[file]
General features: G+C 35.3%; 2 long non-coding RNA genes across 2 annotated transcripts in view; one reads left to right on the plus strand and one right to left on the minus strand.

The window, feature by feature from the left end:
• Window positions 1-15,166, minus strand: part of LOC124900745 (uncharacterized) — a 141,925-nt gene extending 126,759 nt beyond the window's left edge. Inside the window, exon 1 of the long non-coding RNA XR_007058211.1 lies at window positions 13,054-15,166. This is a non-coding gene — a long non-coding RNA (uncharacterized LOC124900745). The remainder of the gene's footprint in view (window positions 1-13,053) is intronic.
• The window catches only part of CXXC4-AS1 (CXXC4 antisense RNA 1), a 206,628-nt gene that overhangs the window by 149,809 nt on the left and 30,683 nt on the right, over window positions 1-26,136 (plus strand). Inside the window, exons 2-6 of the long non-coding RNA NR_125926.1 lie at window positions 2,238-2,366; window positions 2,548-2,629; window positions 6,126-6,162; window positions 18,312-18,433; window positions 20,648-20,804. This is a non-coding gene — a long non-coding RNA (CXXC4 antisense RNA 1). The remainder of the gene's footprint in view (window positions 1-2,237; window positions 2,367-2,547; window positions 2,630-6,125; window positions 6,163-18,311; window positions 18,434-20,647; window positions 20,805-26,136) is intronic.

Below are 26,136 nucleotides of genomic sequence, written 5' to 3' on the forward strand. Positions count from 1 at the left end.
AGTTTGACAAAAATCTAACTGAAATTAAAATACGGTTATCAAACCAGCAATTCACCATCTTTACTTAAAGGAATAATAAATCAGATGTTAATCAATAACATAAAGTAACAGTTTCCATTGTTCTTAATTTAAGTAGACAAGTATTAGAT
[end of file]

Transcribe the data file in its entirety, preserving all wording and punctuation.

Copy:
General features: G+C 35.3%; 2 long non-coding RNA genes across 2 annotated transcripts in view; one reads left to right on the plus strand and one right to left on the minus strand.

The window, feature by feature from the left end:
• Window positions 1-15,166, minus strand: part of LOC124900745 (uncharacterized) — a 141,925-nt gene extending 126,759 nt beyond the window's left edge. Inside the window, exon 1 of the long non-coding RNA XR_007058211.1 lies at window positions 13,054-15,166. This is a non-coding gene — a long non-coding RNA (uncharacterized LOC124900745). The remainder of the gene's footprint in view (window positions 1-13,053) is intronic.
• The window catches only part of CXXC4-AS1 (CXXC4 antisense RNA 1), a 206,628-nt gene that overhangs the window by 149,809 nt on the left and 30,683 nt on the right, over window positions 1-26,136 (plus strand). Inside the window, exons 2-6 of the long non-coding RNA NR_125926.1 lie at window positions 2,238-2,366; window positions 2,548-2,629; window positions 6,126-6,162; window positions 18,312-18,433; window positions 20,648-20,804. This is a non-coding gene — a long non-coding RNA (CXXC4 antisense RNA 1). The remainder of the gene's footprint in view (window positions 1-2,237; window positions 2,367-2,547; window positions 2,630-6,125; window positions 6,163-18,311; window positions 18,434-20,647; window positions 20,805-26,136) is intronic.

Below are 26,136 nucleotides of genomic sequence, written 5' to 3' on the forward strand. Positions count from 1 at the left end.
AGTTTGACAAAAATCTAACTGAAATTAAAATACGGTTATCAAACCAGCAATTCACCATCTTTACTTAAAGGAATAATAAATCAGATGTTAATCAATAACATAAAGTAACAGTTTCCATTGTTCTTAATTTAAGTAGACAAGTATTAGAT